Philipp Hessel received his PhD from the London School of Economics, where he completed a dissertation examining how exposure to macroeconomic shocks during different and potentially sensitive life-course periods affects health at later–life. His research combines demography, public health, and gerontology and employs cross-national data from Europe and the US. Philipp’s work was recently (jointly) awarded the Kalish Innovative Publication Award by the Gerontological Society of America. As a Bell Fellow, Philipp will look at the role of social protection programs in mitigating the health effects of recessions; he also plans to develop a new line of research investigating the health-effects of pension reforms across Latin America.
Molly Rosenberg is an epidemiologist who studies how social, structural, and economic factors influence sexual health outcomes. Molly holds a PhD from the University North Carolina at Chapel Hill and an MPH from the Yale School of Public Health. Molly’s dissertation examined how the sexual health outcomes of rural South African adolescents are linked to the adolescents’ association with two very different places: school and alcohol outlets. As a Bell Fellow, Molly will continue with two lines of research related to sexual health in South Africa: the influence of child support grants upon fertility patterns, and the community-level determinants of HIV infection and sexual risk.
Fahad Razak, MD
Fahad Razak is a staff physician at St. Michael’s Hospital, Department of Medicine, University of Toronto and research scientist in the Keenan Research Centre, Li Ka Shing Knowledge Institute. He has a multidisciplinary background including biomedical engineering, epidemiology and public health, and a medical degree with specialization in general internal medicine. As a Bell Fellow, he is studying the causes and consequences of the changing shape of chronic disease risk factor distributions at the population level, with special focus on body weight. His recent work with SV Subramanian showed that in low and middle income countries, reliance on conventional and widely used metrics of population change may underestimate the degree of weight gain among high weight individuals and overestimate weight gain in low weight individuals. He is extending these findings to other risk factors for chronic disease and examine the patterning of these changes on social and demographic factors. Fahad completed his undergraduate degree in Engineering Science and Medical Doctorate at the University of Toronto, and MSc from McMaster University.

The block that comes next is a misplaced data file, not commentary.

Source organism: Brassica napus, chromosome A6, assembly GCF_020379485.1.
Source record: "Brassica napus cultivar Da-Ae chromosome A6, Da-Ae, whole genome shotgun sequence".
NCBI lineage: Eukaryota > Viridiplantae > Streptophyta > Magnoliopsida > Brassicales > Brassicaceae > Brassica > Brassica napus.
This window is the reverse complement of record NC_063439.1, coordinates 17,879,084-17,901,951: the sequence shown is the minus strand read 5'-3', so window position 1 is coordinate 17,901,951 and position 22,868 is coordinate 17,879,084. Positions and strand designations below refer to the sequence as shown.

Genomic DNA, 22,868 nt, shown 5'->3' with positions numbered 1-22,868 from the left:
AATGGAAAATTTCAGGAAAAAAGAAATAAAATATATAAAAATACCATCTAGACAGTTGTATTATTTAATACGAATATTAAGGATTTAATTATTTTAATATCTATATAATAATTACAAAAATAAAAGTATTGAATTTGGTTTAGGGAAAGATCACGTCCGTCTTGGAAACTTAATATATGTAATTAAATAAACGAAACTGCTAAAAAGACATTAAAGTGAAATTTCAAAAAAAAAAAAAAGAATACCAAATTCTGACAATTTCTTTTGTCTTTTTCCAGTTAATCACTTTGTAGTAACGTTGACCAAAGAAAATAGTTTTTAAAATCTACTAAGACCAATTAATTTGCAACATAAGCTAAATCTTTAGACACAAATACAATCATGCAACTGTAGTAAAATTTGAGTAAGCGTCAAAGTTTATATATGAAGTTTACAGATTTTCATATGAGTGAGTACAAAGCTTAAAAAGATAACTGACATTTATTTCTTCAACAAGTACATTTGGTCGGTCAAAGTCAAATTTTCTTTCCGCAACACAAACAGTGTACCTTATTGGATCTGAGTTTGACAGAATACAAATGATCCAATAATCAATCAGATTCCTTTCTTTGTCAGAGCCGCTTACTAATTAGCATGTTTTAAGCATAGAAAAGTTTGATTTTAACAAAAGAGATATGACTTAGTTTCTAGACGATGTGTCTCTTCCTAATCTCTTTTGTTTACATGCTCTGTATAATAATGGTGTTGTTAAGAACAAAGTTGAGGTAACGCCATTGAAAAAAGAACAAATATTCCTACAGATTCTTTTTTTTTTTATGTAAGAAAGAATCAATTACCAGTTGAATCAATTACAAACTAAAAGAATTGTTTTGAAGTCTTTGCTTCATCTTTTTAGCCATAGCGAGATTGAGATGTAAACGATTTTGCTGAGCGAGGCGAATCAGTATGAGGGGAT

J.M. Ian Salas, PhD
J.M. Ian Salas is an applied microeconomist with research interests in the fields of development, labor, demography, and health. He recently completed his dissertation at the University of California, Irvine. His current research seeks to understand the causal explanations for high fertility in many developing countries, with an eye towards credibly identifying the contributions of several supply-side and demand-side factors in shaping fertility behavior. As a Bell Fellow, he is investigating the behavioral mechanisms behind the persistence of fertility differentials by socioeconomic status. He is also continuing his research on the effects of recurring natural disasters on fertility and health at birth and early childhood, including its ramifications for later life outcomes.
Daniel Corsi, PhD
Recently awarded his PhD in Health Research Methodology from McMaster University in Hamilton, Canada, Daniel Corsi’s primary area of research is in social and environmental determinants of health. As a Bell Fellow, he is focusing specifically on issues of intergenerational health and nutrition in low and middle income countries. Daniel has also studied the social and geographic distributions of smoking, diabetes, body mass index, and other risk factors for cardiovascular disease in populations worldwide. Prior to joining the Harvard Pop Center, Daniel was a research fellow at McMaster’s Population Health Research Institute. (Corsi is currently a research scientist in the clinical epidemiology program at the Ottawa Hospital Research Institute in Canada.)